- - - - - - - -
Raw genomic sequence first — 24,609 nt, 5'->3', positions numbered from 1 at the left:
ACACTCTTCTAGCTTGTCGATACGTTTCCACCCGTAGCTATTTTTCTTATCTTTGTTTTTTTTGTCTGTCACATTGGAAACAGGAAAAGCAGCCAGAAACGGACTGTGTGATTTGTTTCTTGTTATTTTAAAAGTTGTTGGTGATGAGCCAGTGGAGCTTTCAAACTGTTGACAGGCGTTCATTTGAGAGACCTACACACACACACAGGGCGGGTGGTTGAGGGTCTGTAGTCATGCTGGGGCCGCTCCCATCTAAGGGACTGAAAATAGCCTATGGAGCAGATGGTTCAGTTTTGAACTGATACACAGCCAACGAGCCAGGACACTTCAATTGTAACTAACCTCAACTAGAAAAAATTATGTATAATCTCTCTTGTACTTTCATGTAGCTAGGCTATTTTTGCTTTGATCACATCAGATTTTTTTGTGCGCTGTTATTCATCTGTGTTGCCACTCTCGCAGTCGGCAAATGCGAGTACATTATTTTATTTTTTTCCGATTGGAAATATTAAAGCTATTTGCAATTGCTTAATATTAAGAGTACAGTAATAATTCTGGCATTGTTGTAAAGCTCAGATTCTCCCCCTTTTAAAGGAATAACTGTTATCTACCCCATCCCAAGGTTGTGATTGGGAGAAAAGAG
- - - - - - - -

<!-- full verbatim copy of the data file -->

Raw genomic sequence first — 24,609 nt, 5'->3', positions numbered from 1 at the left:
ACACTCTTCTAGCTTGTCGATACGTTTCCACCCGTAGCTATTTTTCTTATCTTTGTTTTTTTTGTCTGTCACATTGGAAACAGGAAAAGCAGCCAGAAACGGACTGTGTGATTTGTTTCTTGTTATTTTAAAAGTTGTTGGTGATGAGCCAGTGGAGCTTTCAAACTGTTGACAGGCGTTCATTTGAGAGACCTACACACACACACAGGGCGGGTGGTTGAGGGTCTGTAGTCATGCTGGGGCCGCTCCCATCTAAGGGACTGAAAATAGCCTATGGAGCAGATGGTTCAGTTTTGAACTGATACACAGCCAACGAGCCAGGACACTTCAATTGTAACTAACCTCAACTAGAAAAAATTATGTATAATCTCTCTTGTACTTTCATGTAGCTAGGCTATTTTTGCTTTGATCACATCAGATTTTTTTGTGCGCTGTTATTCATCTGTGTTGCCACTCTCGCAGTCGGCAAATGCGAGTACATTATTTTATTTTTTTCCGATTGGAAATATTAAAGCTATTTGCAATTGCTTAATATTAAGAGTACAGTAATAATTCTGGCATTGTTGTAAAGCTCAGATTCTCCCCCTTTTAAAGGAATAACTGTTATCTACCCCATCCCAAGGTTGTGATTGGGAGAAAAGAG